Richardson ISD seeking public input on plans for COVID-19 relief funds

The district is slated to receive an initial grant allocation of about $46.3 million. (William C. Wadsack/Community Impact Newspaper)

The district is slated to receive an initial grant allocation of about $46.3 million. (William C. Wadsack/Community Impact Newspaper)

Richardson ISD is seeking public input on how to prioritize the nearly $70 million in grant funding the district is slated to receive from the U.S. Department of Education to help address unexpected costs incurred during the coronavirus pandemic.

The money is part of the $11.2 billion set aside for Texas public schools in the third round of federal funding from the Elementary and Secondary School Emergency Relief, or ESSER, grant fund.

RISD officials said the district is slated to receive an initial grant allocation of about $46.3 million, which equates to two-thirds of its total allocation, and another $23.2 million from the remaining allocation.

The funds are designated for one-time or short-term expenditures to address the ongoing impact of the pandemic, Superintendent Jeannie Stone said in a June 18 video message posted to the district's website.

"We're currently seeking feedback from all district and community stakeholders through a survey on the Richardson ISD website to help determine how the district should best utilize these resources to address unfinished learning, ongoing COVID-19 recovery and federal grant funds," she said.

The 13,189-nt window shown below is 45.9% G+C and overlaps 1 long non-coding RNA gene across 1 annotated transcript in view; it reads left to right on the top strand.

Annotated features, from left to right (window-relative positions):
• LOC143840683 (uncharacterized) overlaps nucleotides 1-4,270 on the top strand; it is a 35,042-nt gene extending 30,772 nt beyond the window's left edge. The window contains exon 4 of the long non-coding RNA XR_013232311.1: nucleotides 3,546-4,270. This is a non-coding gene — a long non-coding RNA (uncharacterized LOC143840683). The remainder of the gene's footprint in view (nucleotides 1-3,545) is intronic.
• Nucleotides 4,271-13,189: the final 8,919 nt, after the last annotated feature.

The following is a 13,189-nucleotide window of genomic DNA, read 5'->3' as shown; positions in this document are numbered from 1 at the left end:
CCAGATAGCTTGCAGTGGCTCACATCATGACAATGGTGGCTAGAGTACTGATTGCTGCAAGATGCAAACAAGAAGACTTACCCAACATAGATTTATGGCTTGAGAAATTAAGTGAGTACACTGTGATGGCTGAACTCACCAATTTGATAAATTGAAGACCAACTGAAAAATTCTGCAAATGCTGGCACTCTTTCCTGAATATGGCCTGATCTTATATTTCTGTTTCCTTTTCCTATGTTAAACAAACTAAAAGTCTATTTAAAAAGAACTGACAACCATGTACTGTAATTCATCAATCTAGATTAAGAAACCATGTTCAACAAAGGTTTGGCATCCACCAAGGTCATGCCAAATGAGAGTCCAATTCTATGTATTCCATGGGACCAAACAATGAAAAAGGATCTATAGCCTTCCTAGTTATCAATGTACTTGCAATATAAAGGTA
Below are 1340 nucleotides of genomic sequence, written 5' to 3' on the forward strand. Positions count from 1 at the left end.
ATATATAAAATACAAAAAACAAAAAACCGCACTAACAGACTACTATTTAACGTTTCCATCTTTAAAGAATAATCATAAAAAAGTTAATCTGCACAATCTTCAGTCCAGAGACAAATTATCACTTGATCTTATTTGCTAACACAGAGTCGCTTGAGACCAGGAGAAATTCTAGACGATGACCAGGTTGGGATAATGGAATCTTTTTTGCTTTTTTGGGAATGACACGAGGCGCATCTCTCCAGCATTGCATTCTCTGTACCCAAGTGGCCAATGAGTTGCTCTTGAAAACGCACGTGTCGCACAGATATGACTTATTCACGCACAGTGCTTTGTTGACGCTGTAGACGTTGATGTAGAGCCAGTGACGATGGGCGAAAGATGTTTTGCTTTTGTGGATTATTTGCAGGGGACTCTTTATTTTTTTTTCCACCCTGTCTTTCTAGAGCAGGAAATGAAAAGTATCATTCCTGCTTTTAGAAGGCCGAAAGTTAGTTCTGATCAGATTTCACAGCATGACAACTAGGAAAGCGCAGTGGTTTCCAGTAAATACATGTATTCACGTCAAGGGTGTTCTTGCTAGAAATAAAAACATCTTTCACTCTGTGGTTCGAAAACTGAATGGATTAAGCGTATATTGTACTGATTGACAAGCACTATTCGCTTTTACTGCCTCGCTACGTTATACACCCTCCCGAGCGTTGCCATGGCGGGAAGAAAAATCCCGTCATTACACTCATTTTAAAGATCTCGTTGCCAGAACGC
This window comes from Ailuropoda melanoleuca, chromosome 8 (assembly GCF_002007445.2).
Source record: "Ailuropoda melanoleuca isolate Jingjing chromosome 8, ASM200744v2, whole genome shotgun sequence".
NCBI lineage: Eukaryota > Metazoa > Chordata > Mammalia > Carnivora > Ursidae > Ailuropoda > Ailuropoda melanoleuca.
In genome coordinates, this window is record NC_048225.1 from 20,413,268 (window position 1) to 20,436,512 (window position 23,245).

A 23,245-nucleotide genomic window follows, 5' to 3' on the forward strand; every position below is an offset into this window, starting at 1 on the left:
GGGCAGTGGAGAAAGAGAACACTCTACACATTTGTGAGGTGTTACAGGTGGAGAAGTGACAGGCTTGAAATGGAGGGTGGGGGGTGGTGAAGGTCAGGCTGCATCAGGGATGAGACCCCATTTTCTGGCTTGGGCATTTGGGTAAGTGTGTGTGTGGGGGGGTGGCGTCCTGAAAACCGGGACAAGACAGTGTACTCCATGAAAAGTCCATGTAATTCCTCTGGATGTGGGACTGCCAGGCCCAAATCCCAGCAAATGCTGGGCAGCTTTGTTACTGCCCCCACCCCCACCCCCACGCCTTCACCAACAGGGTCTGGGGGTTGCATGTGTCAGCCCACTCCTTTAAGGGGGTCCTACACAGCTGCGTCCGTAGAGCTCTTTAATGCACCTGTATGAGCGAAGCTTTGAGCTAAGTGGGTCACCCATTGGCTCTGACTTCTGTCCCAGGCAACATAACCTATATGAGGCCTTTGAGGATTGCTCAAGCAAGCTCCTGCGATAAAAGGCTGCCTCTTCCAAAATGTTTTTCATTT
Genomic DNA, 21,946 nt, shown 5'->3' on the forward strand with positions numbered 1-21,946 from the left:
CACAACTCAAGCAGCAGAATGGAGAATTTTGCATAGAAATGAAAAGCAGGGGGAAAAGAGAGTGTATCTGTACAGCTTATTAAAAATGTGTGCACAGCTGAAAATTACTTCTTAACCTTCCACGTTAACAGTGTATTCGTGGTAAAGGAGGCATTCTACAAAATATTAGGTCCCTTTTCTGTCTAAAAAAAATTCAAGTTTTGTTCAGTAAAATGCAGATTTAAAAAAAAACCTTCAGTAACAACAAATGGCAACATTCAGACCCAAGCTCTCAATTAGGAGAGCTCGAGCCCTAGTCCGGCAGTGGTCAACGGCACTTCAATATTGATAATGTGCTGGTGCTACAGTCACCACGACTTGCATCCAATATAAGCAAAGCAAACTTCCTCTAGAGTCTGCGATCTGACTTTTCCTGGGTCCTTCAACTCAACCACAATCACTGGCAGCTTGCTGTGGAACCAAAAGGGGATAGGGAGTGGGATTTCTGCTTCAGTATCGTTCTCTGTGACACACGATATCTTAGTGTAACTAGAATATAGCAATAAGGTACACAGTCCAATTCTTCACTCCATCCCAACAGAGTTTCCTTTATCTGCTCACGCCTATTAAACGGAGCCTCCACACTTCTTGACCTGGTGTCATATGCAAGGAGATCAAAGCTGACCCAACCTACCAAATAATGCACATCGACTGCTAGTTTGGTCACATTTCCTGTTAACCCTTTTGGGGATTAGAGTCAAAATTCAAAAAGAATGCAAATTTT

The survey, which is available here, is open until July 12. It allows users to pick up to five priorities RISD should consider in helping address learning recovery and the effects of the pandemic.

The district’s application for the grant funds is due July 27, Deputy Superintendent Tabitha Branum said during the June 14 RISD board meeting.

During that meeting, Branum also said the district was allocated just under $31 million as part of the second phase of ESSER funding. However, the state plans to use some of that allocation to help fund the Texas Education Agency’s hold-harmless guarantee for the 2020-21 school year, she said. That guarantee ensured that districts would receive their anticipated funding regardless of changes to attendance or enrollment caused by the pandemic.

“We believe that we are going to get some of these funds, but it will not be the full $31 million,” Branum said. “We are estimating somewhere between $12 million and maybe $15 million would stay in the district.”
By William C. Wadsack

Senior Reporter, Plano/Richardson

William joined Community Impact Newspaper in December 2019. He previously served as managing editor of several daily and weekly publications in North Texas and his native state of Louisiana.


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